By John Shields, PhD, MSW | September 17, 2018
Senior Research Scientist and Director, K12T9 Initiative, ETR
We need the #MeToo movement. Widespread attention to sexual and gender-based harassment is long overdue. I don’t know anyone who hasn’t been affected in some meaningful way by this national conversation.
Here at ETR, we celebrate this opportunity for education, enlightenment and change. However, we also lament that so much of the nation’s energy is focused on post-secondary environments, the media, and Hollywood. We are not paying nearly enough attention to children and youth in our nation’s K12 schools, who are also experiencing sexual and gender-based harassment, bullying, discrimination, intimidation and retaliation.
We have a tremendous opportunity to harness the current energy of the #MeToo movement to improve our responses to Title IX requirements in the K12 environment. Think of the positive downstream effects we would enjoy if we earnestly and effectively supported victims and perpetrators before they entered the labor force or went to college.
Right now, across our nation, thousands upon thousands of K12 students are subjected to both single instances and repeated incidents of harassment based on their sex, gender, and/or sexual orientation. We have, in short, a #MeToo crisis in our K12 schools. And, unfortunately, we don’t often do a good job in response.
Of course, there are K12 schools and districts doing great things to prevent, eliminate and address discrimination based on sex. But that’s the exception. Systemwide, we face significant deficits in knowledge, experience, expertise and resources within the Title IX arena. Many schools and districts don’t know how to train staff, measure the scope of the problem, and address situations in their schools effectively.
This is why ETR has launched the K12T9 Initiative.
We have an experienced group of professionals who drive ETR’s K12T9 Initiative. Our group offers a full range of resources, services, tools and supports to K12 districts seeking to improve their efforts to eliminate, prevent and address sexual and gender-based harassment in compliance with Title IX.
We have identified nine components of exemplary Title IX programs for K12 schools and their districts (see box). We engage in meaningful partnerships with districts to address one or more of these, depending on the specific needs and interests of each district.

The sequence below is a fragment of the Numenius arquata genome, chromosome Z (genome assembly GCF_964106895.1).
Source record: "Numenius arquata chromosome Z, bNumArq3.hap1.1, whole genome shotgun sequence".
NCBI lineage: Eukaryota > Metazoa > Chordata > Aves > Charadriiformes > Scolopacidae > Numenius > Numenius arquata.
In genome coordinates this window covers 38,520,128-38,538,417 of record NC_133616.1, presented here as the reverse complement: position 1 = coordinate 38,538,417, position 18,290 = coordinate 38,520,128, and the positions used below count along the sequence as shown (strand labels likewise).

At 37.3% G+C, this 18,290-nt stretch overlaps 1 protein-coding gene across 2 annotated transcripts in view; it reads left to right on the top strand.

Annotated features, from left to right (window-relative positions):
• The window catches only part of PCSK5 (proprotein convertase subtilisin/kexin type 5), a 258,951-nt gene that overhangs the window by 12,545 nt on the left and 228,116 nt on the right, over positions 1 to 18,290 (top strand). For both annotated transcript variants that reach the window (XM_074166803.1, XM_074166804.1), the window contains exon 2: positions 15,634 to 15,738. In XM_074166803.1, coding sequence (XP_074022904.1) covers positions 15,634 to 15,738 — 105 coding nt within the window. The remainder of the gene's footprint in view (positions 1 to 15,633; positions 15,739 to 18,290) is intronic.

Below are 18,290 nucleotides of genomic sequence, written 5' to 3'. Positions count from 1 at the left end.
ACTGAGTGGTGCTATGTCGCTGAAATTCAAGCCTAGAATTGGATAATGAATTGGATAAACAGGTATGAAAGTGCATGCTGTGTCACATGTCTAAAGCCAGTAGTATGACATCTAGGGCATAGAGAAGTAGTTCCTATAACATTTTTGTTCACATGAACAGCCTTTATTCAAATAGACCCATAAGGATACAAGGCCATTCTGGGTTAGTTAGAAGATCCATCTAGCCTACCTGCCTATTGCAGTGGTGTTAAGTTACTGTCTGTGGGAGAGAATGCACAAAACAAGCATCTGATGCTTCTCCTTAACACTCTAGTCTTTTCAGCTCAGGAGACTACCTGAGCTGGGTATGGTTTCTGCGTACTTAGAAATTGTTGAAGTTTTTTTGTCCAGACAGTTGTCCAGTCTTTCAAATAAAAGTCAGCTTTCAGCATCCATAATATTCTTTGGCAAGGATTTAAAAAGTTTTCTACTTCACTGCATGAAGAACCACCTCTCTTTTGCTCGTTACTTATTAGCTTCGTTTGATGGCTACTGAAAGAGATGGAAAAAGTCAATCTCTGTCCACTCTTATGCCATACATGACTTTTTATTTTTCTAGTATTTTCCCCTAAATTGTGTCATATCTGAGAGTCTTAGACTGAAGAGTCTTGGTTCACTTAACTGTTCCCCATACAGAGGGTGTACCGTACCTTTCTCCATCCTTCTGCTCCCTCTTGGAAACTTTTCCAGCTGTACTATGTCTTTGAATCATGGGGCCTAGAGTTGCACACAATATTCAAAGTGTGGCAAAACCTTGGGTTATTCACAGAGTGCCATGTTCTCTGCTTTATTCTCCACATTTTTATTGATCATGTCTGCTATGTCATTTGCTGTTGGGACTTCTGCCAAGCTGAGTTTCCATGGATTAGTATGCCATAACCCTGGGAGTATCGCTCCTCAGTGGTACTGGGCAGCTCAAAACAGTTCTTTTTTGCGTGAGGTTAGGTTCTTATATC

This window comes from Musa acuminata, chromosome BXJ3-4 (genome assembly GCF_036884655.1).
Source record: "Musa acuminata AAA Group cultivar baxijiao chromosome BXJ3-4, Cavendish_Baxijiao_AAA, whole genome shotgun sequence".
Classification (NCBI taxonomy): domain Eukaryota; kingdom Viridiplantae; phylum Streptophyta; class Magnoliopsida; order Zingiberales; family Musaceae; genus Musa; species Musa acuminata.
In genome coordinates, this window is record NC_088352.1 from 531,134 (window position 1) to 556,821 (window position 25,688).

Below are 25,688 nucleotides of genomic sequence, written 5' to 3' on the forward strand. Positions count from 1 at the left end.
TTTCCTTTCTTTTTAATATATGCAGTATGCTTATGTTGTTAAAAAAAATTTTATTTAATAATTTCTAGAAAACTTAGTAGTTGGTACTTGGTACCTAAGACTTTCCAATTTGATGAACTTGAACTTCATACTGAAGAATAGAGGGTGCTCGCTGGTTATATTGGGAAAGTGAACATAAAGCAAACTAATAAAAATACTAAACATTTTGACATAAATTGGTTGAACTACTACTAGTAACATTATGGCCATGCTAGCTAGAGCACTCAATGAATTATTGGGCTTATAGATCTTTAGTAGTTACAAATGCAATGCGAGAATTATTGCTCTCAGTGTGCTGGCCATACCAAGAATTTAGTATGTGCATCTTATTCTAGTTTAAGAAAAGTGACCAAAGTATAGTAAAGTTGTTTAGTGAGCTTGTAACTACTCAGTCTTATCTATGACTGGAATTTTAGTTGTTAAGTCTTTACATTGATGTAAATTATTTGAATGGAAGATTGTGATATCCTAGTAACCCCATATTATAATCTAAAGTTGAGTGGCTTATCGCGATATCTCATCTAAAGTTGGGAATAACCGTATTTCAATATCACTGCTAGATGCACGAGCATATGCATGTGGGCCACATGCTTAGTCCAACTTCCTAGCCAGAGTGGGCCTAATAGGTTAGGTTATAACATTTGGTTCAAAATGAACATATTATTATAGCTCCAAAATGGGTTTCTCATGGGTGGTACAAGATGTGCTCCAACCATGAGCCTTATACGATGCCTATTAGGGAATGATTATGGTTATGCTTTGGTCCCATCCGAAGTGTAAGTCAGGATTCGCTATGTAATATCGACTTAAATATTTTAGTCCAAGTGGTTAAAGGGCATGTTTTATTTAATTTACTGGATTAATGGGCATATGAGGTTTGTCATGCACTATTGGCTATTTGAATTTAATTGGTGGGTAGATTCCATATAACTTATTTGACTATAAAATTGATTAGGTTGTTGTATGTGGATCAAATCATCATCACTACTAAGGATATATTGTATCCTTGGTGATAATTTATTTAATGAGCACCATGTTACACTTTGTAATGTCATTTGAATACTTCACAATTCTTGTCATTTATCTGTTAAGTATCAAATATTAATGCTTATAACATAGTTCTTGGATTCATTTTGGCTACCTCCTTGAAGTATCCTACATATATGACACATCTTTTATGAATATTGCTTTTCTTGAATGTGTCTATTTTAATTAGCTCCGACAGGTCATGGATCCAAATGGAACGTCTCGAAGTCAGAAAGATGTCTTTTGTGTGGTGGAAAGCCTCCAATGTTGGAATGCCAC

Achieving excellence across these nine components can be a significant challenge. ETR’s team is prepared to help and has a demonstrated history of success. Whether our engagement is in one, two, or all nine components, ETR helps K12 institutions improve their responses to Title IX complaints and reports, significantly reducing liability and, most importantly, improving outcomes for students.
For many districts, a great place to start is by participating in ETR’s K12T9 Convening, an annual two-day event for K12 Title IX Coordinators and Investigators. This year, in our second convening, we will be addressing several critical issues, including how to initiate and sustain productive conversations about implicit bias related to sex and gender in our school communities. We will also explore how to use trauma-informed forensic interviewing techniques. We will provide you the opportunity to talk about your most challenging cases with a team of distinguished guest experts.
“You have an amazing team. The depth of experience and the ability to share knowledge in a method suitable for K12 is invaluable.”
“Great PD. Hope to attend again with a district team.”
“I appreciate all the sound pedagogical strategies used to teach and engage in a complex topic.”
The Convenings allow a significant amount of time to network with colleagues (including a free banquet event). Come join us, connect with your peers, learn new approaches, and help us continue the K12T9 Movement we launched in 2017.
Together, we will bring attention to the #MeToo movement within K12 educational environments. We are embarking on a great collective effort to continuously improve our efforts to prevent, eliminate and address sexual and gender-based harassment in our nation’s schools.
John Shields, PhD, MSW, leads ETR’s School-Based Health & Wellness portfolio, which includes a wide range of research, evaluation and information technology projects involving K12 school districts. He can be reached at firstname.lastname@example.org.